Frank Albert Fetter.

Source book in economics, selected and ed. for the use of college classes online

. (page 11 of 30)
Online LibraryFrank Albert FetterSource book in economics, selected and ed. for the use of college classes → online text (page 11 of 30)
Font size
QR-code for this ebook

they, how diversified, are they strengthening and what is the
resulting index figure, to wit, the rate of increase of the city's
population ; next, what are the characteristics of the section of
the city in which the property is located, its past history, its
present stability, its future prospects; what is the central
strength of the property, how near the main center of the city
or the various subcenters of attraction; what is its axial
strength, the quantity, quality and regularity of the passing
travel, what is the character of building on the property as to
suitability, planning, physical condition, prospect of changing
utility, management, convertibility, gross and net income; at
what prices have surrounding property been selling, are they
rising or falling, and do they suggest any factors not yet taken
into account; is the property liable to be injured or benefited
by changes in the building laws; is there any special enter-
prise or strength on the part of the owner or of surrounding
owners likely to affect the property, what would be the prob-
able effect of any inventions or improvements in transporta-
tion or the construction of buildings; and, finally, what are
the general commercial conditions as affecting the earning
power of tenants, actual or prospective, and financial condi-
tions as affecting the capitalization rate.

The problem is never a simple one, being as complex as city
life itself, but it is not insoluble, since the forces creating cities
are governed by uniform laws, like causes producing like re-
sults, apparent exceptions being due to the influence of factors
not reckoned on. The popular impression that the ability to


forecast future movomoiits of city growth points a quick way
to fortune is an overestimate, since real estate movements are
slow, large capital is reciuired to handle it, carrying charges
are heavy, and even though the forecast may be ultimately
correct, tlie rate of movement is uncertain, depending on the
operation of vast economic forces impossible of exact predic-

Unequal changes in values. If business expands and pop-
ulation increases in a city, the sum total of land values is cer-
tain to increase. All the land, however, will by no means
increase in value, the great mass of medium business and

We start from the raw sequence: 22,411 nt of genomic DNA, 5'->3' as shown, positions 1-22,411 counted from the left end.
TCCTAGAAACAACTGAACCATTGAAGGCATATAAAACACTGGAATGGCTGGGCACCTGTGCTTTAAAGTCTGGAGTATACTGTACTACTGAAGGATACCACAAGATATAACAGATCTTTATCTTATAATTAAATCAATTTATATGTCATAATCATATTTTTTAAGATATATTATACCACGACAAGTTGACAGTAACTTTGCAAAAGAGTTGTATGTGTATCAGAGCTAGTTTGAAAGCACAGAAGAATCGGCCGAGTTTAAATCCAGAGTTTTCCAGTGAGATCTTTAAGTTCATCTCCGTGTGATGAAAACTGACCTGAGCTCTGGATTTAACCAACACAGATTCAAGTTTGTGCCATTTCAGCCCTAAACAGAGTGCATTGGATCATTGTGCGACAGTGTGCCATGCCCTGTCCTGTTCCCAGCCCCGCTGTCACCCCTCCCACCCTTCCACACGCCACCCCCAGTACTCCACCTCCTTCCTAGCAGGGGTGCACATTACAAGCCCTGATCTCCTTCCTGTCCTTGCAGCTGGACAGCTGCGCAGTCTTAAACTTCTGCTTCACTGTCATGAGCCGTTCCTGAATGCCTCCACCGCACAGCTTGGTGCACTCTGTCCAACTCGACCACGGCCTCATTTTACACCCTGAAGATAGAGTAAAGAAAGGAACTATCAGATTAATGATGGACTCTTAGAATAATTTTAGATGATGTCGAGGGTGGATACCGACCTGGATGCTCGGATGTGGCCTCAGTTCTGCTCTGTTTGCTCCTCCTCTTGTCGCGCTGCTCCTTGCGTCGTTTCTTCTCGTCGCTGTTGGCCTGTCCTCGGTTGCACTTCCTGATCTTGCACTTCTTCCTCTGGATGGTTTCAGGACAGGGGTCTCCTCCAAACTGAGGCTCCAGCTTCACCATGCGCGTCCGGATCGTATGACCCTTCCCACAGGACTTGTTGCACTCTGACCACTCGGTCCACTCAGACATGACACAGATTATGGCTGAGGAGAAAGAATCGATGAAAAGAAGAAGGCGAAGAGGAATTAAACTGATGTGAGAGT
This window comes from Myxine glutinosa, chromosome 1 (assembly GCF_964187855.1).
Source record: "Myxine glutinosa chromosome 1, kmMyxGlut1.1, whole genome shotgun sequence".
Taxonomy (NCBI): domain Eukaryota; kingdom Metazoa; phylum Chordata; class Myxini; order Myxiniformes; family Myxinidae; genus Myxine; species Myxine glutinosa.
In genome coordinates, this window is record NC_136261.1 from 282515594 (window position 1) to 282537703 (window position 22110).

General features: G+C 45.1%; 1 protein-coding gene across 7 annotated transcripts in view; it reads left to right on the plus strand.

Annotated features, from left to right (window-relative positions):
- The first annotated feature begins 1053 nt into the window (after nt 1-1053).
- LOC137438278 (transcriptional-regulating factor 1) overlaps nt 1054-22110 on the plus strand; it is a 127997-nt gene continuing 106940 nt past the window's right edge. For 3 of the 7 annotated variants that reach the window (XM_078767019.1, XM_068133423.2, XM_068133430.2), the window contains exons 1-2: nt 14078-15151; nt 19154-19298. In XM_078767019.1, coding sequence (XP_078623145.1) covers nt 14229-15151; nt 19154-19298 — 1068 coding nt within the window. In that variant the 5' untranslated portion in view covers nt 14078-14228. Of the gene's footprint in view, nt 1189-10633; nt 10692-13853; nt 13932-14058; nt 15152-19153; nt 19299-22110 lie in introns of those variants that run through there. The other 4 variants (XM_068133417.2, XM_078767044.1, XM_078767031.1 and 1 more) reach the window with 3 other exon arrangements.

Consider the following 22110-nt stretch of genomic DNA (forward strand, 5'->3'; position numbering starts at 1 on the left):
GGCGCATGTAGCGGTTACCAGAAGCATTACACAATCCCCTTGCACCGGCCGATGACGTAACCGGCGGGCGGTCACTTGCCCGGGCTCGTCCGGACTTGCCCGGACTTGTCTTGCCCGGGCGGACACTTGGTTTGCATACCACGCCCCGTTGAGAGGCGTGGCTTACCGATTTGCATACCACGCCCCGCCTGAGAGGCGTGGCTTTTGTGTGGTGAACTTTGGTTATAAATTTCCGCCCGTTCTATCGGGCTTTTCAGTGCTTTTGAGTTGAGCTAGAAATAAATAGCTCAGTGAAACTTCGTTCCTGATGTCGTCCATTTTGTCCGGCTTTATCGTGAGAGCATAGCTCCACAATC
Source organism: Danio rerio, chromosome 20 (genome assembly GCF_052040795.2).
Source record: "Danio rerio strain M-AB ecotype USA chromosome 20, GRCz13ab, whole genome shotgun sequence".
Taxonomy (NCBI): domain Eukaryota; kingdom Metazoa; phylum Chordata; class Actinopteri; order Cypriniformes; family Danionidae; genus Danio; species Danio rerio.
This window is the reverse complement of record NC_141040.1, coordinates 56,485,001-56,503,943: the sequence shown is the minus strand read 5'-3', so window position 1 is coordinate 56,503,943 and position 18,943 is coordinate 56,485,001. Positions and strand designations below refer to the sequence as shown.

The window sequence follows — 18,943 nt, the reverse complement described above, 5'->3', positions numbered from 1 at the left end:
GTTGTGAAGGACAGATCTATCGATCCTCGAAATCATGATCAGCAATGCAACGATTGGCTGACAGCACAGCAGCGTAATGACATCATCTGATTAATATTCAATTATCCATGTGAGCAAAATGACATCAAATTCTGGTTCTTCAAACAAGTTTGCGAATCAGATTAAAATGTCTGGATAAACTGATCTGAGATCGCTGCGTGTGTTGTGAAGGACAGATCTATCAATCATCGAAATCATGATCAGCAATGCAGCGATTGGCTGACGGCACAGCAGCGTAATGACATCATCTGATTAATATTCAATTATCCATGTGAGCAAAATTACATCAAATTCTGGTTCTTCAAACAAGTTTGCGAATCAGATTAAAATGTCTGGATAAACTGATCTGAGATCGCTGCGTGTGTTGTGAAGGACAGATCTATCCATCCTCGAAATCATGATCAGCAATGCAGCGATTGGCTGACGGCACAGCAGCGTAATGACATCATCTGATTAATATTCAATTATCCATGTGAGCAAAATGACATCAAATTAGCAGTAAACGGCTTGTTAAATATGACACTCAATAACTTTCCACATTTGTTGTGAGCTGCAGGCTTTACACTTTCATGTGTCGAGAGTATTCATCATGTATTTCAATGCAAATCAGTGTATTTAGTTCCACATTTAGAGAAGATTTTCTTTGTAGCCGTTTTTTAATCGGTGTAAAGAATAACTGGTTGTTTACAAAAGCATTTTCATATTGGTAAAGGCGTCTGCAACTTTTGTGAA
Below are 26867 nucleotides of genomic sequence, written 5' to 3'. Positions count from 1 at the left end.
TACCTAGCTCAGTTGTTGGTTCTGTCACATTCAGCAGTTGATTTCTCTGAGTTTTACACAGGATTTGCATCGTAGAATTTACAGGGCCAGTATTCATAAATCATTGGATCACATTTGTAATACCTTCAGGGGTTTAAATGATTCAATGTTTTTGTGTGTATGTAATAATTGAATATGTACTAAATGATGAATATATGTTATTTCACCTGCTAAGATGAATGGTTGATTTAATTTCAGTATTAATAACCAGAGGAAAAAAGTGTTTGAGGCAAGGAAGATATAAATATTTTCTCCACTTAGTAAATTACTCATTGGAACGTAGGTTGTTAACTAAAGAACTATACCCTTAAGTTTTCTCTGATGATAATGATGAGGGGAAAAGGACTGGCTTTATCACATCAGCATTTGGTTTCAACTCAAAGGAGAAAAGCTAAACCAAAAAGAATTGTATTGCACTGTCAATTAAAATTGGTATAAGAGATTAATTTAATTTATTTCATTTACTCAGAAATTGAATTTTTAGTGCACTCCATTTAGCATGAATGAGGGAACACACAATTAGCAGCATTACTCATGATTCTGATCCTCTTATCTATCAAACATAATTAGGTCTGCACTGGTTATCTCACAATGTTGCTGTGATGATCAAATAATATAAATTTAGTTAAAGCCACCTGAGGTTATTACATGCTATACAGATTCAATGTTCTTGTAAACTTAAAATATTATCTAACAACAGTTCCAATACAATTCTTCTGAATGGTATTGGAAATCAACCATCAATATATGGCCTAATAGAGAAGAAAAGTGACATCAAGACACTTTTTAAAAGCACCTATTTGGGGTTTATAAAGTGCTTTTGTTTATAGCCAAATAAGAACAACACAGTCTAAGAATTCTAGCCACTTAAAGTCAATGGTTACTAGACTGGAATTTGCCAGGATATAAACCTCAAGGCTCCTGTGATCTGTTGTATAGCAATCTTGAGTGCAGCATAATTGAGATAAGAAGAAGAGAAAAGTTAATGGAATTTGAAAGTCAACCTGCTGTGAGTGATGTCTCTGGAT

residence property advancing but slowly since it supplies the
wants of a large number of people of moderate earning power
who cannot pay beyond a certain price. Coincident with the
gradual lifting of values as population becomes more dense,
decaying sections, left behind in the onward march, drop down
the scale of inferior utilities and values, sometimes to the point
of extinction. Such worn-out property exhibits in its dilapi-
dations both absence of utility and public confession of that
fact. If population and business become stationary the sum
total of land values will decrease in proportion to the previous
discounting of future growth, subsequent movements consist-
ing of redistribution of value, as one part of the city or an-
other, or one individual or another, flourishes or declines.

1"he principal causes of the redistribution of value in all
oities are, increase in population and wealth, especially in
causing relocation or extension of the best residence district,
changes in transportation, such as new surface, elevated, or
underground lines, new bridges, tunnels, ferries and railroads,
and the readjustment of new utilities in new areas harmoniz-
ing the complex contending factors.

Present tendencies point towards greatly increased values
at strategic points, with relative and frequently absolute drops
in value in locations formerly competitive. The quiet side
streets, the back alley^ and deserted nooks and corners where
land has almost no value, despite its proximity to valuable


land, will doubtless continue at their present low planes, un-
less they are either reached by the spreading growth from
some center or are intersected by some new traffic street.

The most valuable location. The point of highest value,
responding in scale and location to the growth of the city,
moves from the first business center towards the best residence
district, the crest of the wave usually being the middle of the
retail shopping district, frequently strengthened by excep-
tionally large and handsome buildings, and occasionally
checked by cross-traffic streets. Apart from any factors which
may deflect the line of growth, the land lying in its path is
certain to increase in value, the time of such increase however,